Governor Bob McDonnell released a statement announcing Virginia wine sales reached an all-time high in fiscal year 2012.
In fiscal year 2012, Virginia wineries sold 485,000 cases compared to 477,000 in 2011.
The Bluestone Vineyard owner Curt Hartman has seen the increase in demand in his own vineyard.
He said they only grow only a third of the grapes in the vineyard.
"There are some places that we can buy specific grapes that grow better in other locals than they do here and there are some grapes that we can grow better here," Hartman said.
He said they're considering expanding the 25 acres to grow half of their grapes in the Bridgewater area. However, it hasn't been easy.
"Trying to find the right piece and finding it at a price that's affordable. It's difficult," he said.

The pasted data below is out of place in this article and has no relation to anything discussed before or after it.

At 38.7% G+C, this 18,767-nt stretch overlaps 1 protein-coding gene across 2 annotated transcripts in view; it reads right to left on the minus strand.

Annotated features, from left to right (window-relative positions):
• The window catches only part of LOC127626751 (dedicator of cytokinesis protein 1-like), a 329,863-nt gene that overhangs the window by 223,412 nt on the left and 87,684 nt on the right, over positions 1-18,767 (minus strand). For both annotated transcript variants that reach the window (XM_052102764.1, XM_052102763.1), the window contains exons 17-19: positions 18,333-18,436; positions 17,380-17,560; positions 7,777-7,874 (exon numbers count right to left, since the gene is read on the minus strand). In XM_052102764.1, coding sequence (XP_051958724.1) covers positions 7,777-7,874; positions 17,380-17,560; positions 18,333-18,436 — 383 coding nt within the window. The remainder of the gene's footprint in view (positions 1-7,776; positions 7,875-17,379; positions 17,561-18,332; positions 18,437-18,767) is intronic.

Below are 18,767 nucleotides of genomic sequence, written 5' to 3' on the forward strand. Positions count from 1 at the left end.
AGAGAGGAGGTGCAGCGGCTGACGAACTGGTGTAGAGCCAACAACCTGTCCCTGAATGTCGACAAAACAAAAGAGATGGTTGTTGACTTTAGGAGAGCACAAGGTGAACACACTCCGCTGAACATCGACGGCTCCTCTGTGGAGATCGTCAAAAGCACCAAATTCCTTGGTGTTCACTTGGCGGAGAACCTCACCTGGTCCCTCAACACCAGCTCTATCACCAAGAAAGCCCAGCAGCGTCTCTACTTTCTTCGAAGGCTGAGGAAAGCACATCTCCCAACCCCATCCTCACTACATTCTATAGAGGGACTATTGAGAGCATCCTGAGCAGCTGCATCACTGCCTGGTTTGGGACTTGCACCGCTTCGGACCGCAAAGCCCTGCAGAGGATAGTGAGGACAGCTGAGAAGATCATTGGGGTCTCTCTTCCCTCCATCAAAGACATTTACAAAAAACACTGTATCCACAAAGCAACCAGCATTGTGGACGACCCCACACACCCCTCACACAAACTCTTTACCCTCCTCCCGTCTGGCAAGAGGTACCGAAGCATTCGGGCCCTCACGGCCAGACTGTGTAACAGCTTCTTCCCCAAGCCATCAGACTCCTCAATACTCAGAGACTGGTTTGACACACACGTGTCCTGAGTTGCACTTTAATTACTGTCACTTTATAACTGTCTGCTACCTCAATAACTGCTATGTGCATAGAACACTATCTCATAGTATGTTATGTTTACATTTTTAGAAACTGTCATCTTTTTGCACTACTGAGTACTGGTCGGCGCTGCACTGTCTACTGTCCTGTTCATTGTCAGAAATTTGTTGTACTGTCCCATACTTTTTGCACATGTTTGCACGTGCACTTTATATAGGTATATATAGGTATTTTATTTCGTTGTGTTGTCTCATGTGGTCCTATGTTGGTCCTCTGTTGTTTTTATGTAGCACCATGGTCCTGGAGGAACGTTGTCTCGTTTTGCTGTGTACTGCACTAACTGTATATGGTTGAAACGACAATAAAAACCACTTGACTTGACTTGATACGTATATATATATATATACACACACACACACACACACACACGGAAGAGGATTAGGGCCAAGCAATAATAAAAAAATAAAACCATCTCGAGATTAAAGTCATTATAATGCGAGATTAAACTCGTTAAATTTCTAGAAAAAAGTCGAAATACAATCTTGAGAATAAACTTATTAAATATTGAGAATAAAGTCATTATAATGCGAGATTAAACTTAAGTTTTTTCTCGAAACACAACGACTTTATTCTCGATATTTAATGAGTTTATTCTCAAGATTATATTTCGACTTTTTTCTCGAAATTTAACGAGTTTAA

Secretary of Agriculture Todd Haymore said planting more grapes will help keep up with the demand.
According to a report from the Virginia wine marketing office from 2005 to 2010, the acres of grapes increased from 2,000 to 2,700.
Hartman said sometimes new vineyards are not included in current state reports. He said it takes three years to grow grapes. Therefore, the acres in new vineyards may not be added until they are producing grapes.
Hartman said if the the demand keeps growing , they may have to keep planting at the vineyards in Bridgewater.
"If for instance our wine production doubles next year, we need to have more grapes," he said.
He said with the expansion they are considering, they would still keep getting 50 percent of grapes from other growers.
However, he said it may be tougher to get more.
"It is getting harder to find additional growers and the price is going up, which translates not only costing us more for grapes, but eventually will affect the price of wine," Hartman said.
Haymore said there are some government incentives for those looking to open or expand a winery. Some of them include, tax credit programs and grants up to $250,000.
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